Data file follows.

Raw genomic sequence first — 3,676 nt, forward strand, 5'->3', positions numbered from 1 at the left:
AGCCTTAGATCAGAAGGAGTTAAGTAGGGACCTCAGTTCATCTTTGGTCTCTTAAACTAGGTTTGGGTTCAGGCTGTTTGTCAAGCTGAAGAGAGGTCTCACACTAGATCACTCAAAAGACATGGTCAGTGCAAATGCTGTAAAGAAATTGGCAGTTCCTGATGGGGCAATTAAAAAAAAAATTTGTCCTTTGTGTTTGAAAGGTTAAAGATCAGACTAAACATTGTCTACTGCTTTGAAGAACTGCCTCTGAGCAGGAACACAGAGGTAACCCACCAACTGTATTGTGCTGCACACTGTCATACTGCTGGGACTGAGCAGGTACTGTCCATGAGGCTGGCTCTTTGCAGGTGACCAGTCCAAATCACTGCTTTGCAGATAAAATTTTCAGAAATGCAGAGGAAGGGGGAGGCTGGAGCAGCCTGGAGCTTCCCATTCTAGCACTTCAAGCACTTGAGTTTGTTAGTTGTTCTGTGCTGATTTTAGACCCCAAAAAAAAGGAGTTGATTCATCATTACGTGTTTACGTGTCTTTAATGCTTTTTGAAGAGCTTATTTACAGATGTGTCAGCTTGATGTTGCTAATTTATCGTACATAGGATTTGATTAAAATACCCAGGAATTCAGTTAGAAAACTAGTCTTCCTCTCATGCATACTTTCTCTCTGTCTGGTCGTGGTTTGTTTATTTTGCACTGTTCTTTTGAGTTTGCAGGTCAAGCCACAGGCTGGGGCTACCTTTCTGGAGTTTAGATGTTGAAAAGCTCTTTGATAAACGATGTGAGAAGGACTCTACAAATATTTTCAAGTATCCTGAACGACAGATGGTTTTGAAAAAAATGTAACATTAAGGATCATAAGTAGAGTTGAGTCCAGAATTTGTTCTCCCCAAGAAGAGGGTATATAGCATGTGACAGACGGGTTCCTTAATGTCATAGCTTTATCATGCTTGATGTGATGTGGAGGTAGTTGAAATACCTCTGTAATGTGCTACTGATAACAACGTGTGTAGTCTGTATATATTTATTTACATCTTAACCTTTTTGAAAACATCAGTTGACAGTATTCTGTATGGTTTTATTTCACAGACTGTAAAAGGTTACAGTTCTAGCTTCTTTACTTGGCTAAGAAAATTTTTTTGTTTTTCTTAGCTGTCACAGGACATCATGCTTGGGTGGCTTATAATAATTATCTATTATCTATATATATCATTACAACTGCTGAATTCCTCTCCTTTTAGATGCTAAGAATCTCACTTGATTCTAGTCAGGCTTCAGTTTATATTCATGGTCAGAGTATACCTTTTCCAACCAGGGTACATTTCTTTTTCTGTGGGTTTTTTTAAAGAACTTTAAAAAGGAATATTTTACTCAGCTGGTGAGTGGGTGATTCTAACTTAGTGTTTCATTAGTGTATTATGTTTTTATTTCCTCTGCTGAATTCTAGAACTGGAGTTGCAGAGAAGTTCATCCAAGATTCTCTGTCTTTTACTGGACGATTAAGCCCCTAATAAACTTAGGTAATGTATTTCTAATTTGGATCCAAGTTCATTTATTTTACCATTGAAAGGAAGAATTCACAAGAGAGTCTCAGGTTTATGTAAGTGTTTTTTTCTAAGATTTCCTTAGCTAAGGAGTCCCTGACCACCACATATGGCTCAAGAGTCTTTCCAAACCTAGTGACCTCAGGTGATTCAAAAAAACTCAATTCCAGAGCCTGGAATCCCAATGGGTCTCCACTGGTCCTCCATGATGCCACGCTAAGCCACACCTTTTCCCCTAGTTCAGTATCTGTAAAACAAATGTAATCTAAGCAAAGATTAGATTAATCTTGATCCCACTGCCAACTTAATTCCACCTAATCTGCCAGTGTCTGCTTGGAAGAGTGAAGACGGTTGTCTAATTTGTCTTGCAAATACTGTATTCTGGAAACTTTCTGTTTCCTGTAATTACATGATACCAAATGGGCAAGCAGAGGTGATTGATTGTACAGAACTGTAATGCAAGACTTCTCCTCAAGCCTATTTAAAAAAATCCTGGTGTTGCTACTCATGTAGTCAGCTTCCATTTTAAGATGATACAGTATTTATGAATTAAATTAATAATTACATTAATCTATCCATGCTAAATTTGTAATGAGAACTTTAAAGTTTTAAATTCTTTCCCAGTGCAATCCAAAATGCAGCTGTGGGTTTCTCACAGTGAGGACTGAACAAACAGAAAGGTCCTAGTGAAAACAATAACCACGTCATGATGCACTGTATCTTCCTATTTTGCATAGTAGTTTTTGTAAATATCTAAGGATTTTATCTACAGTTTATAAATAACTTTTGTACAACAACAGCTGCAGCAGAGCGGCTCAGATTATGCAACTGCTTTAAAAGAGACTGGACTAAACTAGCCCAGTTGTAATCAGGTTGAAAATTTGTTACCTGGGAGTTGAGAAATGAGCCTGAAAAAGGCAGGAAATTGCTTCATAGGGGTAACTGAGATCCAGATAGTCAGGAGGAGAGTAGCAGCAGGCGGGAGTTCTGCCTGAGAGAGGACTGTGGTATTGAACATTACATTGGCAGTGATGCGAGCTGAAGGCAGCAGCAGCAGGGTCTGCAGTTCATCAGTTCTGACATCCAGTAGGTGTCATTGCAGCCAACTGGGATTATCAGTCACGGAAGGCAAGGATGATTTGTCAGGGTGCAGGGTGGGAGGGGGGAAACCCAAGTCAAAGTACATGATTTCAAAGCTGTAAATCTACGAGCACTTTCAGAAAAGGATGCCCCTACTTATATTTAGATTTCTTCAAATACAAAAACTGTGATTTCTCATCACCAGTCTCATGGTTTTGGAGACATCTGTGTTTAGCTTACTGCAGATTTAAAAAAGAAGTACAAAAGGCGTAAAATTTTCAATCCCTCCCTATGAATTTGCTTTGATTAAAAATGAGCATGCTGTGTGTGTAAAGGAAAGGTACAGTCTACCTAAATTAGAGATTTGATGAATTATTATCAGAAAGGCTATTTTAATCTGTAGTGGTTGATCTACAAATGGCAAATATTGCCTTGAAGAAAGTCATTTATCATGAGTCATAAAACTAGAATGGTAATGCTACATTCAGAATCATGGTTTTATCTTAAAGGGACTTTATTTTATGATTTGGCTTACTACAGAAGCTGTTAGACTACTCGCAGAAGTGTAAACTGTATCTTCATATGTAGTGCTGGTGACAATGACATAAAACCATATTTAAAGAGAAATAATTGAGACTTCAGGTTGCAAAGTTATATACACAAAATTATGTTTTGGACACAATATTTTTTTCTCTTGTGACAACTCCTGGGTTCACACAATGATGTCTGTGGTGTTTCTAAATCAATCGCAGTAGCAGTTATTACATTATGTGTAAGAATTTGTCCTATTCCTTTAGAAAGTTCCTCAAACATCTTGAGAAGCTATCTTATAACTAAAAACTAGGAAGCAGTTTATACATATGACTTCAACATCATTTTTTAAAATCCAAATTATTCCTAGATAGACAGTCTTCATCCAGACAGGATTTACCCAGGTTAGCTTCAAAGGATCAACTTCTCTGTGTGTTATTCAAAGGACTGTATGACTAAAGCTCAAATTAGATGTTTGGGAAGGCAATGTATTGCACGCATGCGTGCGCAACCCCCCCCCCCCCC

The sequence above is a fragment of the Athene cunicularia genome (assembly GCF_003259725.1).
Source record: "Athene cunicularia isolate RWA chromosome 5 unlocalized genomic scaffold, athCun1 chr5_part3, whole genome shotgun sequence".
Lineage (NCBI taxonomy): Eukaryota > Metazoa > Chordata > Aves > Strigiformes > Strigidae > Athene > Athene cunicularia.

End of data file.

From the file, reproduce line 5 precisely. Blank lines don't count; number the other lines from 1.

Lineage (NCBI taxonomy): Eukaryota > Metazoa > Chordata > Aves > Strigiformes > Strigidae > Athene > Athene cunicularia.